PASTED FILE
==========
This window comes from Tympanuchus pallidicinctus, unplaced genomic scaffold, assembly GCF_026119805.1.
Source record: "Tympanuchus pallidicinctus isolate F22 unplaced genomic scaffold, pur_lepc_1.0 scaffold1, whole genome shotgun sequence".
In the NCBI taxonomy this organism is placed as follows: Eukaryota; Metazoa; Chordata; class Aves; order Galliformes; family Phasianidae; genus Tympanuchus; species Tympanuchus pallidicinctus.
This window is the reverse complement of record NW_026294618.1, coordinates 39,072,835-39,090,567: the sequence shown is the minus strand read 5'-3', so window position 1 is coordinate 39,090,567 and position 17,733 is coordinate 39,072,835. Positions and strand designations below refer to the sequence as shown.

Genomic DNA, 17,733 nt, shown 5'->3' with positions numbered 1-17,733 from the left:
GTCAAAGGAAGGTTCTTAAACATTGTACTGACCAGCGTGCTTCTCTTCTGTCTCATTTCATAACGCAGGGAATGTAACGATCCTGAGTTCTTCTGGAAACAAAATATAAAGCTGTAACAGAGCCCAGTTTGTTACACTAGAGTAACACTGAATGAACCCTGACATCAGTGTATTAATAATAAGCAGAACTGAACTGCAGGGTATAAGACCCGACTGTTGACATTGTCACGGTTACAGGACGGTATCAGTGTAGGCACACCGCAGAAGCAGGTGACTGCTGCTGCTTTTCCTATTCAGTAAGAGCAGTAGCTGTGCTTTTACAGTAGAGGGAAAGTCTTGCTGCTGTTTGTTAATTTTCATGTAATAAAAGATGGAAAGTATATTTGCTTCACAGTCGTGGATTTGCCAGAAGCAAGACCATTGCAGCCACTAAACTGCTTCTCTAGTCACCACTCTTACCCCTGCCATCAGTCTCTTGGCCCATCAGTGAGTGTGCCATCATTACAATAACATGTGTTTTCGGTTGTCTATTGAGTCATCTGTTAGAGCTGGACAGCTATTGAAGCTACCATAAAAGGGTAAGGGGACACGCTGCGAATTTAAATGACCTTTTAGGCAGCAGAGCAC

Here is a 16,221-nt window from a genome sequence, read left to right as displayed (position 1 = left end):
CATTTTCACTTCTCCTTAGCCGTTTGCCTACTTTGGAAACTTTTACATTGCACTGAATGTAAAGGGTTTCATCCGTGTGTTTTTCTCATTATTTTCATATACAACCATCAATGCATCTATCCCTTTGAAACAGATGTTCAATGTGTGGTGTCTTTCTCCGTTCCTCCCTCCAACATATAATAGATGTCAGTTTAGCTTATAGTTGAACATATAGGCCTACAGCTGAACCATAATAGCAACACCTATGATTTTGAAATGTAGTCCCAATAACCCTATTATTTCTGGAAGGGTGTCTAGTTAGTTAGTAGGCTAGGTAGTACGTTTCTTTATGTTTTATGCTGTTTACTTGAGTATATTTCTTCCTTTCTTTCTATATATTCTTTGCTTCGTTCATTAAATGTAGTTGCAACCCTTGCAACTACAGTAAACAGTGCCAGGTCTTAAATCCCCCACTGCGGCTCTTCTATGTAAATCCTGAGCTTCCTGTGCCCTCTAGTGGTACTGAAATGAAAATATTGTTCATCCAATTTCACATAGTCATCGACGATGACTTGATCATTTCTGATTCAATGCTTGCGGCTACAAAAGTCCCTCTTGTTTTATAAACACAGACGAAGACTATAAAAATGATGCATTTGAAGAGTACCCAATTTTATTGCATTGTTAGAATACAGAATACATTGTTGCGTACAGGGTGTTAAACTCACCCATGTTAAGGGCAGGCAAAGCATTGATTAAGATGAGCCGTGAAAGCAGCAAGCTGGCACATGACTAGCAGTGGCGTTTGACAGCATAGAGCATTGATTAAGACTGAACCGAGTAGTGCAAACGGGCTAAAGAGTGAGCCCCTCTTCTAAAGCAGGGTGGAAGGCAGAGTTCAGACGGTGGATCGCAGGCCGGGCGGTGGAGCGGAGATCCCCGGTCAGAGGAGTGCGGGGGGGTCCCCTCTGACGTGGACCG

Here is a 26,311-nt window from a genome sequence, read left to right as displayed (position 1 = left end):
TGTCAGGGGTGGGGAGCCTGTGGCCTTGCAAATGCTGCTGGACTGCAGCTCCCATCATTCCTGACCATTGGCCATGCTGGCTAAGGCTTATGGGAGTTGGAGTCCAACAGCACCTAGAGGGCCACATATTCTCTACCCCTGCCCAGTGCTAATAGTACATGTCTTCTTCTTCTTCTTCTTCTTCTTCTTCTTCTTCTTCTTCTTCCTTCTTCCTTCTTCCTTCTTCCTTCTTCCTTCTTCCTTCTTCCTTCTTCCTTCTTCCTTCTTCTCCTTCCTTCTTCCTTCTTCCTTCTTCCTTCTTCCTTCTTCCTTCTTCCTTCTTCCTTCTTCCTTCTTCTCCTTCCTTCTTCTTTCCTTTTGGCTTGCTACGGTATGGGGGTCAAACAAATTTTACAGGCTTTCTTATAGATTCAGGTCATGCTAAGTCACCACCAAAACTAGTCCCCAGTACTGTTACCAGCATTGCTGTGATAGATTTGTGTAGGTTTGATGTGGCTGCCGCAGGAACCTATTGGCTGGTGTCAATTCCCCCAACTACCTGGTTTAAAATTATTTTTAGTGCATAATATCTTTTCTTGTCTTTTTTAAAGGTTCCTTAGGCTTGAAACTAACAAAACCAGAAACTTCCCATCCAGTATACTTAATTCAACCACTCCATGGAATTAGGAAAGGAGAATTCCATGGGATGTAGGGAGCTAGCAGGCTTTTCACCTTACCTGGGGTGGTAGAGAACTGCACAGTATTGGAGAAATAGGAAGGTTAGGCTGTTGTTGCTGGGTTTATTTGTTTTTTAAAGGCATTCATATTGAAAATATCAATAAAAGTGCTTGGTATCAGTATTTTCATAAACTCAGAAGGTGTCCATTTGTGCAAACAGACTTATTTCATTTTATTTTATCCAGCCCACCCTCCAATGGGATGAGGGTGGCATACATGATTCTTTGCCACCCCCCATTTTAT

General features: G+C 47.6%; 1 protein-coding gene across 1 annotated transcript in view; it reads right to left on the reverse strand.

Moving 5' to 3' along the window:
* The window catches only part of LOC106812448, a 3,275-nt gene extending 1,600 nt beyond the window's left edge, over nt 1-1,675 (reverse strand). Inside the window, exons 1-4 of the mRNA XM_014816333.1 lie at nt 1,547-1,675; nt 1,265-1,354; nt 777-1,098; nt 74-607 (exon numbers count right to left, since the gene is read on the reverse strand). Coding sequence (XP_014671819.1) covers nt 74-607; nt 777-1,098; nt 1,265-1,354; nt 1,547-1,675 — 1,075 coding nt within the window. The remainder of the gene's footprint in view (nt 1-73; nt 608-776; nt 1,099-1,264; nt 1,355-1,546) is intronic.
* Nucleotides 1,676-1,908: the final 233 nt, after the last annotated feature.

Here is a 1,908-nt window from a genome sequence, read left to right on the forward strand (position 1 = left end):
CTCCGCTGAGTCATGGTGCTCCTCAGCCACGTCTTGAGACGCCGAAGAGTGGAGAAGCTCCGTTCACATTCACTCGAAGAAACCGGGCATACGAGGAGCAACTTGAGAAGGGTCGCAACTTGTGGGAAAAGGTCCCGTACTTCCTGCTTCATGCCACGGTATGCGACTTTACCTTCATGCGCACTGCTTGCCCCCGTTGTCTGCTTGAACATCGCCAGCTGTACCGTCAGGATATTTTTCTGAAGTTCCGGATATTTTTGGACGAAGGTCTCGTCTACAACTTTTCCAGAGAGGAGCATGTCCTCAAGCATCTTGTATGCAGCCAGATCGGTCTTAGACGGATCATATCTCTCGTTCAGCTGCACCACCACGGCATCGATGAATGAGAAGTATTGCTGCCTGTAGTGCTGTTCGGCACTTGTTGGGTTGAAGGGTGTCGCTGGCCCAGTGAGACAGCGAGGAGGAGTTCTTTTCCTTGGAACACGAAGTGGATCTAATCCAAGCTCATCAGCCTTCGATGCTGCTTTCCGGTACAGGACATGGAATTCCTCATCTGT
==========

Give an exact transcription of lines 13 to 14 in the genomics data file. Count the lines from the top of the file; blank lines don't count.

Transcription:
* The window catches only part of LOC106812448, a 3,275-nt gene extending 1,600 nt beyond the window's left edge, over nt 1-1,675 (reverse strand). Inside the window, exons 1-4 of the mRNA XM_014816333.1 lie at nt 1,547-1,675; nt 1,265-1,354; nt 777-1,098; nt 74-607 (exon numbers count right to left, since the gene is read on the reverse strand). Coding sequence (XP_014671819.1) covers nt 74-607; nt 777-1,098; nt 1,265-1,354; nt 1,547-1,675 — 1,075 coding nt within the window. The remainder of the gene's footprint in view (nt 1-73; nt 608-776; nt 1,099-1,264; nt 1,355-1,546) is intronic.
* Nucleotides 1,676-1,908: the final 233 nt, after the last annotated feature.